The Profit Puzzle of Business

I recently had several business associates ask me about finding a good model for a business plan that they can use for their franchise.

Being able to market your business is, to a large extent, based on understanding your business.  Understanding your business begins by creating a plan.  One of the best models I’ve seen is one that I have used and recommended for years.  It’s called the “Profit Puzzle.”  It was developed by a good friend of mine – Don Osborne.

Below are the key categories (or puzzle pieces) that Don uses in his system.  If you need, or want, to produce a business plan for your business.  I recommend you check out www.ProfitPuzzle.com.  Just remember – once you have a structure for your plan – it requires that you commit a fair amount of time and effort to actually complete the plan (the plan doesn’t complete itself!).  You have to do the hard work to think about what goes into each part of the puzzle.

Check out Don’s  categories below.  They are very thorough.

What Is Your Company’s Competitive Position?

To find out how you stack up against your competition, take a little time to analyze your competitive status. This exercise will help you understand and emphasize your unique selling position.  How do you differ, and how can you position yourself for the best competitive advantage?

There’s no single formula for conducting a competitive analysis; it’s mostly just good business sense.  Try to stay aware of what your competition is doing and how your business stacks up against it.  For example:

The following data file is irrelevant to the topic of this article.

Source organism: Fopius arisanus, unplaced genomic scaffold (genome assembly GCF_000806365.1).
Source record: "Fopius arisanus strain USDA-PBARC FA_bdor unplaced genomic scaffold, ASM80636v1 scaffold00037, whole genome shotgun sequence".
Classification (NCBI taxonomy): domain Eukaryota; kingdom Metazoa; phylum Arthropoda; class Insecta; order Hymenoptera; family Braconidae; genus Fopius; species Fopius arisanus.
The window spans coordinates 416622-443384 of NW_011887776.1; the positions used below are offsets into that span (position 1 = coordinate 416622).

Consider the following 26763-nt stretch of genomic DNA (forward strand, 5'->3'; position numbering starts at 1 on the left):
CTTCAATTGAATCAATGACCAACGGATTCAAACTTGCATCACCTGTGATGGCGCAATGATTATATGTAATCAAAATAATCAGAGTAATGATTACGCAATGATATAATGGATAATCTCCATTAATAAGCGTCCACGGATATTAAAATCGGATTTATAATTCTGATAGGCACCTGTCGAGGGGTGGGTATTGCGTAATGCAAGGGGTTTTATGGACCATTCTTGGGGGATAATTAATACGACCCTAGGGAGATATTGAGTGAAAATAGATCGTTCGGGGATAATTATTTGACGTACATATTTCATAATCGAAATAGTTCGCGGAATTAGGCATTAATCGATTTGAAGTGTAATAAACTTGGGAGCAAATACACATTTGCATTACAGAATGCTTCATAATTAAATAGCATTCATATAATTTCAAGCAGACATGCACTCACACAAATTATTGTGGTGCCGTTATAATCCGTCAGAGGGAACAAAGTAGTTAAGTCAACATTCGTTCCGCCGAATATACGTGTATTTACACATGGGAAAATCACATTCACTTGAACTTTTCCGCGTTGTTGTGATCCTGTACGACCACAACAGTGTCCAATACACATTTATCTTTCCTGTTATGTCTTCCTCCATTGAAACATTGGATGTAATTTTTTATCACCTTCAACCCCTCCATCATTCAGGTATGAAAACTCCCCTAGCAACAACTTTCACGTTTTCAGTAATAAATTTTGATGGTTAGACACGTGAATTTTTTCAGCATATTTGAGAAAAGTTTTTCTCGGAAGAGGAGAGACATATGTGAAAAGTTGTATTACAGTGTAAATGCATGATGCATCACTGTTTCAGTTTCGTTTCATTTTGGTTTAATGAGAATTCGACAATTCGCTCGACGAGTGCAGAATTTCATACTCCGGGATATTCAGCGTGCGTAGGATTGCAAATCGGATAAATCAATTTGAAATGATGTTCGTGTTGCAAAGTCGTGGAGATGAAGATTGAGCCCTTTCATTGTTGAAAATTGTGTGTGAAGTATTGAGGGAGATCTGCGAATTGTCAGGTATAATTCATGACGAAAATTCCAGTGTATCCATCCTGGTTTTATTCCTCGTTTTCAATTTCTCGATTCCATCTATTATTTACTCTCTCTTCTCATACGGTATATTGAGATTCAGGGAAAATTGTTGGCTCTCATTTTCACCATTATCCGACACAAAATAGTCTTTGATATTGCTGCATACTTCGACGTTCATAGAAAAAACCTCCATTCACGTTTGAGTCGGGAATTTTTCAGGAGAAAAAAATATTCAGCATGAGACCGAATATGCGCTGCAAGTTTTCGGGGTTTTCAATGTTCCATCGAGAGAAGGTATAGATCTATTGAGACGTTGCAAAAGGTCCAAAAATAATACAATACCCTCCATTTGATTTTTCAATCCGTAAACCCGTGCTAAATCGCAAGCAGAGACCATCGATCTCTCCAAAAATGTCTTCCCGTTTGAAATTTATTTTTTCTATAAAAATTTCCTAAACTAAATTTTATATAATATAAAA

• Are your prices and costs competitive? — Do customers who compare costs come back to you?
  • Do you compete effectively in terms of product or service quality?
  • Are you seen as the vendor of choice? — Why do people seek you out?
  • Are you growing, losing ground or just holding onto your market share? — Are you waiting to see what will happen and hoping to react in time?

Staying competitive also implies being aware of trends and reacting to changes faster than your competitors. How will changes in technology and society affect the competition? Are your products or services more advanced than those of your competition? Do your competitors have the jump on you with online marketing/social media?

Understanding the driving forces in your industry — growth rates, shifts in buyer demographics, product and marketing innovations, the entry or exit of other competitors, changes in cost or efficiency and so forth — will make you a top competitor.

I highly encourage you to take some time this week to sit down and ask yourself the questions listed above. Once you’ve done this, come back and leave a comment explaining what you learned about your company’s competitive position.

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